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Why shoppers are losing faith in popular Buy Now Pay Later providers

Posted on in Business News , Cycles News , Creative News

Online shoppingPopular Buy Now Pay Later (BNPL) providers have once again made the headlines across multiple news sites for the growing amount of distrust being triggered among consumers.


Unsolicited emails and soft searches reported

A recent article published in The Times whereby the popular BNPL firm Klarna was accused of checking up on customers even if they don't want a loan. This was due to multiple concerns being raised by customers who had seen Klarna's name on their credit scores immediately after paying for things up-front online.

The handling of data collection by Klarna at checkout is already under investigation by the British data watchdog, the Information Commissioner's Office (ICO), after people complained last month that they had received unsolicited marketing emails after Klarna processed their payments.

The growing demand for online products and services has fuelled a rapid increase in the use of BNPL providers. Only last year, Klarna became one of the largest fintech start-ups in Europe after a new funding round valued the Swedish payments group at $5.5 billion. It has backing from H&M, the world's largest clothing retailer in terms of revenue.
For anyone buying clothes online from Cos, on of H&M Group's brands in the UK, the default payment method is to take out a one-month interest-free credit del with Klarna. Concerns have been raised about whether having this as the default option may lead people into debt.

The next option is to pay with a Visa, Mastercard or American Express- all of which are payments that are also handled by Klarna. Georgia Philling, a 27-year-old brand manager from Manchester, chose to pay for her purchase for a t-shirt from Cos up-front rather than by using the BNPL service, yet still later discovered that Klarna had carried out a search on her credit score when she bought the item. She said of the situation: "I paid for this using my debit card so I don't know why Klarna need that level of detail about me. It feels very naughty".

Klarna does not warn people during the checkout process that it will search their credit files even if they choose to pay up-front. Its privacy policy explains that it has a "legitimate interest" in looking at this information.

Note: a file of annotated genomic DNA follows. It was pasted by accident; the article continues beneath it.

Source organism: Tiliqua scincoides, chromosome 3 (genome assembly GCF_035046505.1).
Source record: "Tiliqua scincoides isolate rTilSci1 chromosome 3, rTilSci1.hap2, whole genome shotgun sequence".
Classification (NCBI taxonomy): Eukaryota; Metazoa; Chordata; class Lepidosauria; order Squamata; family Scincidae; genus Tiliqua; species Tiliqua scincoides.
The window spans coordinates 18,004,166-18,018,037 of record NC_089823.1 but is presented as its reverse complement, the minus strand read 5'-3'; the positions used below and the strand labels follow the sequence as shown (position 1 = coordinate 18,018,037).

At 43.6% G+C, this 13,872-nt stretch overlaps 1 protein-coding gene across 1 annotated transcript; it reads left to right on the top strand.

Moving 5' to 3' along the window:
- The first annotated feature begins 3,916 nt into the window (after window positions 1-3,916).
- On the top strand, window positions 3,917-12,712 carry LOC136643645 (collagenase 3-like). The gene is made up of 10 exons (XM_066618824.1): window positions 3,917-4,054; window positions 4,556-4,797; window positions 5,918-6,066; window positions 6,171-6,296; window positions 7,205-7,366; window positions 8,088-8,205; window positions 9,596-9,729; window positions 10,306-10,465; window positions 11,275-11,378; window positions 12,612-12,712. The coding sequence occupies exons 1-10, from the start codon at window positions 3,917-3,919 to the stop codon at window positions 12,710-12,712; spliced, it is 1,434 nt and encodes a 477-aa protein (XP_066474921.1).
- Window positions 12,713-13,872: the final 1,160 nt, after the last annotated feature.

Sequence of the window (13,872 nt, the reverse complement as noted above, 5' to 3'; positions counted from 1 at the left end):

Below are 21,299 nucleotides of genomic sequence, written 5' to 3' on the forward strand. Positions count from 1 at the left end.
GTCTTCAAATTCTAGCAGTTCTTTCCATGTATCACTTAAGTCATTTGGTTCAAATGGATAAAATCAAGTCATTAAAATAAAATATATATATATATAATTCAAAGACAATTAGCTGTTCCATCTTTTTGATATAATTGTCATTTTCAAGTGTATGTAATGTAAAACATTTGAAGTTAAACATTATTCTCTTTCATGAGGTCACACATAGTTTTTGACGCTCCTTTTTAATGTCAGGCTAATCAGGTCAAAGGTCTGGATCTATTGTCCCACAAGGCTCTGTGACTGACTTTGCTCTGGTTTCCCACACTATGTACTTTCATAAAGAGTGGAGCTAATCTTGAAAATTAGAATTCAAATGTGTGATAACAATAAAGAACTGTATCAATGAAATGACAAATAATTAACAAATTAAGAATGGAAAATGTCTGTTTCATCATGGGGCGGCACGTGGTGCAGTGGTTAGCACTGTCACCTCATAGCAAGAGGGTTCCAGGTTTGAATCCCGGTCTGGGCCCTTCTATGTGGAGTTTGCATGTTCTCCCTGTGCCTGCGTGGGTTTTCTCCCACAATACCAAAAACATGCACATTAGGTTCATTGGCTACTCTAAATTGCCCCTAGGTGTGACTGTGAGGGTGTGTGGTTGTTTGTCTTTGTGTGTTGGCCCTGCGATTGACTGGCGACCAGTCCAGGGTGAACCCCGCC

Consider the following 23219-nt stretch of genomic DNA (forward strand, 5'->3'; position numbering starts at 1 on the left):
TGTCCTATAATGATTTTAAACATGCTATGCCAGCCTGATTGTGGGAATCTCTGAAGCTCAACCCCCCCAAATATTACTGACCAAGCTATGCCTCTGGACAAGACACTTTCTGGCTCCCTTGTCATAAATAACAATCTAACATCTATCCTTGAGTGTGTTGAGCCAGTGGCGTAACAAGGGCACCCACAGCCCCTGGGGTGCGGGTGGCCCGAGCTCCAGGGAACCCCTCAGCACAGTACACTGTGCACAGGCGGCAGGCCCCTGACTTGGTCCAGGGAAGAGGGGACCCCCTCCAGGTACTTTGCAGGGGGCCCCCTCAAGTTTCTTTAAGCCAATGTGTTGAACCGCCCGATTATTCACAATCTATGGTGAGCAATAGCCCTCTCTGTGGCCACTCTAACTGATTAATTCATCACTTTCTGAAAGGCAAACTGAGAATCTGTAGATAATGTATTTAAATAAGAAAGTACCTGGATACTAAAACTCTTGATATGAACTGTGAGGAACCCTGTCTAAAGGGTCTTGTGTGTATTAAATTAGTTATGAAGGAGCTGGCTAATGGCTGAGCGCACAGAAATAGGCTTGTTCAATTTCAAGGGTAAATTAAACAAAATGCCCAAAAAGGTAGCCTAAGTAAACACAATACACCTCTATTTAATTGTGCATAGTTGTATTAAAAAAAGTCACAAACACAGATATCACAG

Consumers left feeling disgusted and concerned

Sarah Manavis from NewStatesman, a progressive political and cultural magazine, also took an interest in Europe's most popular BNPL provider, and investigated why Klarna's millennial customers are losing faith in the company's promise of fast, fearless online shopping.

Manavis spoke to one of Klarna's frequently returning customers, Lily, who viewed the service as a "lazy" way to shop online without thinking about the consequences.

"Klarna enabled me to buy things I didn't need", said Lily, "because I didn't have to think about paying there and then." Lily used Klarna for only just over a year, but made purchases so regularly, she said it felt like she'd used it her entire life.

Lily felt that Klarna was "legit" because it was everywhere. Since 2019, it's been hard to visit a mainstream fast-fashion website and not be offered Klarna as a payment option. The sight of its bubblegum-pink logo was exciting to Lily. It became her mainstay, her primary payment method for nearly all her online purchases.

Then, in August, a few weeks after buying some clothes on Asos, Lily logged onto Klarna to pay for them. But despite repeated attempts at payment - what she believed was due to a technical glitch - the money wouldn't go through. She got in touch with Klarna, explained the issue, and even arranged to send the £57 she owed via bank transfer. Once she'd sent the money, along with a confirmation of payment from her bank, she thought the problem had been resolved. But, four months later, Klarna wouldn't accept that Lily had made the payment. She feels "disgusted" at what happened and is concerned at what an outstanding debt might mean for her financial future.

Lily's story is not unique. The consumer website Resolver reported earlier this year that it had received 15,950 complaints about various BNPL services in less than two years. Some users report being threatened with debt collectors for years despite sending money. Others report having their credit scores damaged by missed payments on sums of less than £100.


A growing mistrust stemming from improper regulation

While there is evidently an increasing number of concerns being raised, a major issue with some BNPL providers such as Klarna, is that they are not authorised by the UK's Financial Conduct Authority (FCA) but use "passported" permissions from their own countries to operate in the UK. While Klarna is regulated by the Swedish Financial Supervisory Authority, there are calls for all BNPL products to be regulated in the UK. On Klarna's pay-later products, there is no legal compulsion to include risk wording on adverts and at checkout and accordingly she observes there is therefore "no counter balance to this genius marketing".

The lack of UK oversight combined with the fast growth of BNPL providers has resulted in numerous instances of confusion over consumer credit checks and fees, potentially leading to long-term impact upon an individual's ability to borrow in the future where they get into arrears now.

The growing levels of debt being created by Klarna and other providers has led to calls for BNPL providers to take on more responsibility in their evaluations of who should be accepted for their lending services.

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